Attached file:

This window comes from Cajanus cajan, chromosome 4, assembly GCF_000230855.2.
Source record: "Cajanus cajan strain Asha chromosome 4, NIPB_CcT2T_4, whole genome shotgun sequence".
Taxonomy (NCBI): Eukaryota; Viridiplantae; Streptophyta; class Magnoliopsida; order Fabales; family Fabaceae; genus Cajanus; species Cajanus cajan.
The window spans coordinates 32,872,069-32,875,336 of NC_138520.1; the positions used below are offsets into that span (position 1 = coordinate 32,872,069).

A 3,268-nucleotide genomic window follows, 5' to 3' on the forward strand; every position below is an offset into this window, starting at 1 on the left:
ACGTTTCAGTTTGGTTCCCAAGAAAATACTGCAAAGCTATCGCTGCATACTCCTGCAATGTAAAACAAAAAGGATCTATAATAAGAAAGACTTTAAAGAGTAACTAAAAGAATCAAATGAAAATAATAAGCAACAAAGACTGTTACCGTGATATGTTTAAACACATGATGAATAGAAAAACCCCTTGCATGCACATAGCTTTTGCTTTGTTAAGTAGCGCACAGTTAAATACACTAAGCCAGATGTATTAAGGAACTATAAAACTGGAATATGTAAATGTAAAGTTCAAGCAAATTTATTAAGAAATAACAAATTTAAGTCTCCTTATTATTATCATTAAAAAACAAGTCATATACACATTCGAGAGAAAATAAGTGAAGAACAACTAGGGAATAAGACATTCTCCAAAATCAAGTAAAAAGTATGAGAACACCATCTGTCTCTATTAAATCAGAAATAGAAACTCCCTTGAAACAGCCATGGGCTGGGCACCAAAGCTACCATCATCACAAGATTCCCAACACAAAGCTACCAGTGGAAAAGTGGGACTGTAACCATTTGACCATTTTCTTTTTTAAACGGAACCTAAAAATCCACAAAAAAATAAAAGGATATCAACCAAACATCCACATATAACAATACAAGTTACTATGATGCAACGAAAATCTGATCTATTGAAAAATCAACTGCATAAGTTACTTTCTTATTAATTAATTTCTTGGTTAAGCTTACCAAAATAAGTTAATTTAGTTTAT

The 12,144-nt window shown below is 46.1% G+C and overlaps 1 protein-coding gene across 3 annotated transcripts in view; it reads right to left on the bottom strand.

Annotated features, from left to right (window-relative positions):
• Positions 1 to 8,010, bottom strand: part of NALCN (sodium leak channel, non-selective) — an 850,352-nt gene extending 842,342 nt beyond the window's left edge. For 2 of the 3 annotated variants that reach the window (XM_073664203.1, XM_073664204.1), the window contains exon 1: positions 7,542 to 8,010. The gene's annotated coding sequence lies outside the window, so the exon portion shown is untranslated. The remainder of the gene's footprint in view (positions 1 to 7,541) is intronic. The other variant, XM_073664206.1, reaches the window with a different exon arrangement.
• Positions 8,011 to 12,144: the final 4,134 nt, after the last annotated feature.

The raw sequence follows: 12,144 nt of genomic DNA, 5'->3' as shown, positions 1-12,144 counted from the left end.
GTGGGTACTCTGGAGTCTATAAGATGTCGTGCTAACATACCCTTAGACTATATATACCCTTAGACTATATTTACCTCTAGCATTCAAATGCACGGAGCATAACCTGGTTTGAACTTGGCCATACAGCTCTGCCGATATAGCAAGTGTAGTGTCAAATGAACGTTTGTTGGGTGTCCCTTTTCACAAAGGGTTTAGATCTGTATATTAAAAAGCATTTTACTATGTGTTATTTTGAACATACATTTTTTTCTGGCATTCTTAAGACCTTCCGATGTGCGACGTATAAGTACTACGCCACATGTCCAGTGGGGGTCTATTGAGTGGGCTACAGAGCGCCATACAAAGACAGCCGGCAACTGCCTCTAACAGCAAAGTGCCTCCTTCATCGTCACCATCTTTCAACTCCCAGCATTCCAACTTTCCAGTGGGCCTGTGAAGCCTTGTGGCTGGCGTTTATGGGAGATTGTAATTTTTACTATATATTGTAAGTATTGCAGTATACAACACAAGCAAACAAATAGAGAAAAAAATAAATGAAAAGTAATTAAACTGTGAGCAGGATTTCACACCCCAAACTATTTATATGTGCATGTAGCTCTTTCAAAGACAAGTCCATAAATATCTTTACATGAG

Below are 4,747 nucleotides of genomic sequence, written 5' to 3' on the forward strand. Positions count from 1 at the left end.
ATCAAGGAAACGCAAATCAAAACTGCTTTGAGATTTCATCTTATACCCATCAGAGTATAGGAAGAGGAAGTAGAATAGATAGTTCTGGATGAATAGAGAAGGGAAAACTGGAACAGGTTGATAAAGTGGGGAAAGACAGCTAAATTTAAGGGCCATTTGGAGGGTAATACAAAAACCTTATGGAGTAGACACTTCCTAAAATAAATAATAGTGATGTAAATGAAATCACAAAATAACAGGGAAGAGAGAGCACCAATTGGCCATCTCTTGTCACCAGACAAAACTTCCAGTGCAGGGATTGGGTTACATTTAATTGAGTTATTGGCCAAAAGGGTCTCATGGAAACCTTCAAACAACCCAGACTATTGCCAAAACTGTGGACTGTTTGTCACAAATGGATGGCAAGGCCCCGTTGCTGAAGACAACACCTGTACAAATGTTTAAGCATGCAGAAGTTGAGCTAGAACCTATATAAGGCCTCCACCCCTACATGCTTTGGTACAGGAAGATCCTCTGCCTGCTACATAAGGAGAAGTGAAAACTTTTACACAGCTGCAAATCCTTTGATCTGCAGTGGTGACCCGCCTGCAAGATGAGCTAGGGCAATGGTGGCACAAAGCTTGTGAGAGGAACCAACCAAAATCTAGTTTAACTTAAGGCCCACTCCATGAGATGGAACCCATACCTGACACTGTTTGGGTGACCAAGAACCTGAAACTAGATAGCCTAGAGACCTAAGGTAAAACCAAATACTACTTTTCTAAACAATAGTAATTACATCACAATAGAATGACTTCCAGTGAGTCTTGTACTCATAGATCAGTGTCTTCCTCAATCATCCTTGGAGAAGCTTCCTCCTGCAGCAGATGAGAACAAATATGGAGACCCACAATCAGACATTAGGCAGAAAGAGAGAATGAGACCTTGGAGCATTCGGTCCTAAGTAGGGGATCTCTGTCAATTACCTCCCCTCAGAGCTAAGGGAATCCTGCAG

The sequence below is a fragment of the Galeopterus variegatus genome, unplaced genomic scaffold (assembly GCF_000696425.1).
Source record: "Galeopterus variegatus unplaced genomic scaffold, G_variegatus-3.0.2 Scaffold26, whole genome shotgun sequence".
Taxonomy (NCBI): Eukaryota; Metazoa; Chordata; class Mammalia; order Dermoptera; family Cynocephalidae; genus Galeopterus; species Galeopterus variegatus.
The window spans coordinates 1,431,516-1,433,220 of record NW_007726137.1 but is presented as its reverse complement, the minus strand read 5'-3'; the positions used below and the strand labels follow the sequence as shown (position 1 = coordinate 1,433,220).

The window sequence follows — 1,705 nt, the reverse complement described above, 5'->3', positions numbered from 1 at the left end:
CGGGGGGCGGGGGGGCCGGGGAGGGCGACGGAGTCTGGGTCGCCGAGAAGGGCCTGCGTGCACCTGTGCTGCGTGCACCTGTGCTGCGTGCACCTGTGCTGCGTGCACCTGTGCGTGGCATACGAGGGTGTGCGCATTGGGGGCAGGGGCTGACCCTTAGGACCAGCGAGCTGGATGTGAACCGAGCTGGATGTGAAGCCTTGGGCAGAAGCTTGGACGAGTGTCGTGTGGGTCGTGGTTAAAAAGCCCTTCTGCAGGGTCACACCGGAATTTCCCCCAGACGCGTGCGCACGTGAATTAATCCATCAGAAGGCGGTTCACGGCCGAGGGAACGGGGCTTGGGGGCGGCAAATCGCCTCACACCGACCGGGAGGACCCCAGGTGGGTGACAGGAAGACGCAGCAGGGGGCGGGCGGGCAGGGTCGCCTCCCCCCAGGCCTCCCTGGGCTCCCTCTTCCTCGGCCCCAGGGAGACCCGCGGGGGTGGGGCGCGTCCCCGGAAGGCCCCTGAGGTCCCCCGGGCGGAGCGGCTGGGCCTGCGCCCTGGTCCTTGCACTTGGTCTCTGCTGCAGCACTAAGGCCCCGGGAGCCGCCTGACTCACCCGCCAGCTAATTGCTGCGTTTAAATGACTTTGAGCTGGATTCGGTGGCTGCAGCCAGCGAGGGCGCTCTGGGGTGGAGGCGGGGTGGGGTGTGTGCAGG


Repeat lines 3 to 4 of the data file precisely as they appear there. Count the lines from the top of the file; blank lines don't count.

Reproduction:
Taxonomy (NCBI): Eukaryota; Viridiplantae; Streptophyta; class Magnoliopsida; order Fabales; family Fabaceae; genus Cajanus; species Cajanus cajan.
The window spans coordinates 32,872,069-32,875,336 of NC_138520.1; the positions used below are offsets into that span (position 1 = coordinate 32,872,069).